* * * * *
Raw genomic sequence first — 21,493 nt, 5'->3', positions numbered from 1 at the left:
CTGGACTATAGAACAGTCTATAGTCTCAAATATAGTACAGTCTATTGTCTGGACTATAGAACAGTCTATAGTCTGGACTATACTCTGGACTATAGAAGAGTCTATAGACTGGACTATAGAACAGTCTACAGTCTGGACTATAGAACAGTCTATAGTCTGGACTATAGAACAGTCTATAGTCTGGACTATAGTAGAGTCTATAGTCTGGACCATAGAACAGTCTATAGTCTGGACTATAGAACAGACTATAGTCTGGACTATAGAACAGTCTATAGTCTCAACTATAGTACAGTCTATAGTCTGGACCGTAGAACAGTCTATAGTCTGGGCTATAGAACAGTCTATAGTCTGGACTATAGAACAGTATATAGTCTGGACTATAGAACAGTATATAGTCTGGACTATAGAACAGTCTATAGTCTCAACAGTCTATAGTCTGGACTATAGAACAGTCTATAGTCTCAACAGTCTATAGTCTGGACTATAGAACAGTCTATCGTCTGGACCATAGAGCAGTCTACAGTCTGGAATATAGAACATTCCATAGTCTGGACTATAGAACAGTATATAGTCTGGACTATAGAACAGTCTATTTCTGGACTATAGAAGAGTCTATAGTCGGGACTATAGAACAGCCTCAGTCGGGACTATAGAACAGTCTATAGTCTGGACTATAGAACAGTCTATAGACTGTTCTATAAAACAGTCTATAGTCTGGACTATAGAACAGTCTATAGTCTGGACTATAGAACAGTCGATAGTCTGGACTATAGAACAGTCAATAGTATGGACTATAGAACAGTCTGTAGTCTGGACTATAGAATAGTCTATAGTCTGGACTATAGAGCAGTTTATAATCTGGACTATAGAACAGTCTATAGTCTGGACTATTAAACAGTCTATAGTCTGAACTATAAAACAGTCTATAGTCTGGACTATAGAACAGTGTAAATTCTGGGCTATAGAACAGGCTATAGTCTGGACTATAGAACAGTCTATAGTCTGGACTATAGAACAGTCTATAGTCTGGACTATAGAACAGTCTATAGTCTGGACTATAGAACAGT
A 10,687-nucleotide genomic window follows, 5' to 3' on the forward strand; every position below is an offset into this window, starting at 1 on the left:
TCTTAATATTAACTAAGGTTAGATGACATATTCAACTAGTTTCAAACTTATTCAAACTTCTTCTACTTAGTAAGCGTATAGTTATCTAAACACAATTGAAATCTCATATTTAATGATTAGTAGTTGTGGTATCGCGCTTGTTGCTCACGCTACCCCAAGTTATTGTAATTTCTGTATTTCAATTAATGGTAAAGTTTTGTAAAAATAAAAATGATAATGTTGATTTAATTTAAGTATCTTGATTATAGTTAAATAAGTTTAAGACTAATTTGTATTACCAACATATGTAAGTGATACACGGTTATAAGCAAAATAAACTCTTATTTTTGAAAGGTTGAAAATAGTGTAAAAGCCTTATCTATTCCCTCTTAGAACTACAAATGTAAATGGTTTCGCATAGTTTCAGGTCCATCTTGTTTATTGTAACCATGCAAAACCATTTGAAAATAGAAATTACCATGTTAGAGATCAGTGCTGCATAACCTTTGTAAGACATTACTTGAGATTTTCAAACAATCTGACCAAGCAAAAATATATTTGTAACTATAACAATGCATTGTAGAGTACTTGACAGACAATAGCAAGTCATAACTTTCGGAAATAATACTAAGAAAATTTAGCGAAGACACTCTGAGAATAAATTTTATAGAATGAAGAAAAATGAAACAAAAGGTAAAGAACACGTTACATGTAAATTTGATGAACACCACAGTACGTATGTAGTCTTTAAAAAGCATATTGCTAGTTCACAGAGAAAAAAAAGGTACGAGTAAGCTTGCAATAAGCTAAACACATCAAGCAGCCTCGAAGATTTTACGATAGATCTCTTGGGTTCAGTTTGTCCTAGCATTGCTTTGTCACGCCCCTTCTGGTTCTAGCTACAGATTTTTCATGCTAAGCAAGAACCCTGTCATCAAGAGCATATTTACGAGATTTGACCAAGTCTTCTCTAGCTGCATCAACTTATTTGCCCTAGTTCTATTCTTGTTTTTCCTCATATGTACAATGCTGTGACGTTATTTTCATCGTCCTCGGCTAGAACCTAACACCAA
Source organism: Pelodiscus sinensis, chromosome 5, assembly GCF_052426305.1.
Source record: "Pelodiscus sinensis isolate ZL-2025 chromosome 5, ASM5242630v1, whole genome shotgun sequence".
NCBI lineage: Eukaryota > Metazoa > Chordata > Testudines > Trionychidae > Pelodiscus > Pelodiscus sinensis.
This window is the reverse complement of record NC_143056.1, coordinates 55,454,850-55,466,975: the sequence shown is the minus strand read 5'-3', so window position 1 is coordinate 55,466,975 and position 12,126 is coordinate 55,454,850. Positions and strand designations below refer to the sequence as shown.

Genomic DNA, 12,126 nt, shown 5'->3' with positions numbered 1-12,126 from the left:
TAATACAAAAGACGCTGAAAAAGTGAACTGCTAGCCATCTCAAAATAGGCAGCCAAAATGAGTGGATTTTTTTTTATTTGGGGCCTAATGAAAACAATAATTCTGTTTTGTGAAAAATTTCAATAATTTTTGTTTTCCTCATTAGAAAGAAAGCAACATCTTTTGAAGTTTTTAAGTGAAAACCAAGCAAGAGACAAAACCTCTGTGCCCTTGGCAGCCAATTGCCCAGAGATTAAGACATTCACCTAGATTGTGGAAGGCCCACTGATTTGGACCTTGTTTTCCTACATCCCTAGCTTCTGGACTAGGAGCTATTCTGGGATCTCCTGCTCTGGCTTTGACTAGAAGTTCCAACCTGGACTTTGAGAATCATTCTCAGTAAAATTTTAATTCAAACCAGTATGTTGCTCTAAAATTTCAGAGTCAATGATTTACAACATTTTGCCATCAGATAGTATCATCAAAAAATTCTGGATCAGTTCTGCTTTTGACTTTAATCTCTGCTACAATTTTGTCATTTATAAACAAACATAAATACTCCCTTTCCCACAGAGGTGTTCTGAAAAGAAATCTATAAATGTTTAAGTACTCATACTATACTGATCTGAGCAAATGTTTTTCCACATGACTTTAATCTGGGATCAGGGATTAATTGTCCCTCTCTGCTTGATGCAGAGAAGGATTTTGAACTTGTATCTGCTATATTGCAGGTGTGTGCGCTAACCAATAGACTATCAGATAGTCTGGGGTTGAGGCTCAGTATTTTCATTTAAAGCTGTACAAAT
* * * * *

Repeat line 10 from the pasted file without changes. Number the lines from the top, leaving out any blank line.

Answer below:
TAATACAAAAGACGCTGAAAAAGTGAACTGCTAGCCATCTCAAAATAGGCAGCCAAAATGAGTGGATTTTTTTTTATTTGGGGCCTAATGAAAACAATAATTCTGTTTTGTGAAAAATTTCAATAATTTTTGTTTTCCTCATTAGAAAGAAAGCAACATCTTTTGAAGTTTTTAAGTGAAAACCAAGCAAGAGACAAAACCTCTGTGCCCTTGGCAGCCAATTGCCCAGAGATTAAGACATTCACCTAGATTGTGGAAGGCCCACTGATTTGGACCTTGTTTTCCTACATCCCTAGCTTCTGGACTAGGAGCTATTCTGGGATCTCCTGCTCTGGCTTTGACTAGAAGTTCCAACCTGGACTTTGAGAATCATTCTCAGTAAAATTTTAATTCAAACCAGTATGTTGCTCTAAAATTTCAGAGTCAATGATTTACAACATTTTGCCATCAGATAGTATCATCAAAAAATTCTGGATCAGTTCTGCTTTTGACTTTAATCTCTGCTACAATTTTGTCATTTATAAACAAACATAAATACTCCCTTTCCCACAGAGGTGTTCTGAAAAGAAATCTATAAATGTTTAAGTACTCATACTATACTGATCTGAGCAAATGTTTTTCCACATGACTTTAATCTGGGATCAGGGATTAATTGTCCCTCTCTGCTTGATGCAGAGAAGGATTTTGAACTTGTATCTGCTATATTGCAGGTGTGTGCGCTAACCAATAGACTATCAGATAGTCTGGGGTTGAGGCTCAGTATTTTCATTTAAAGCTGTACAAAT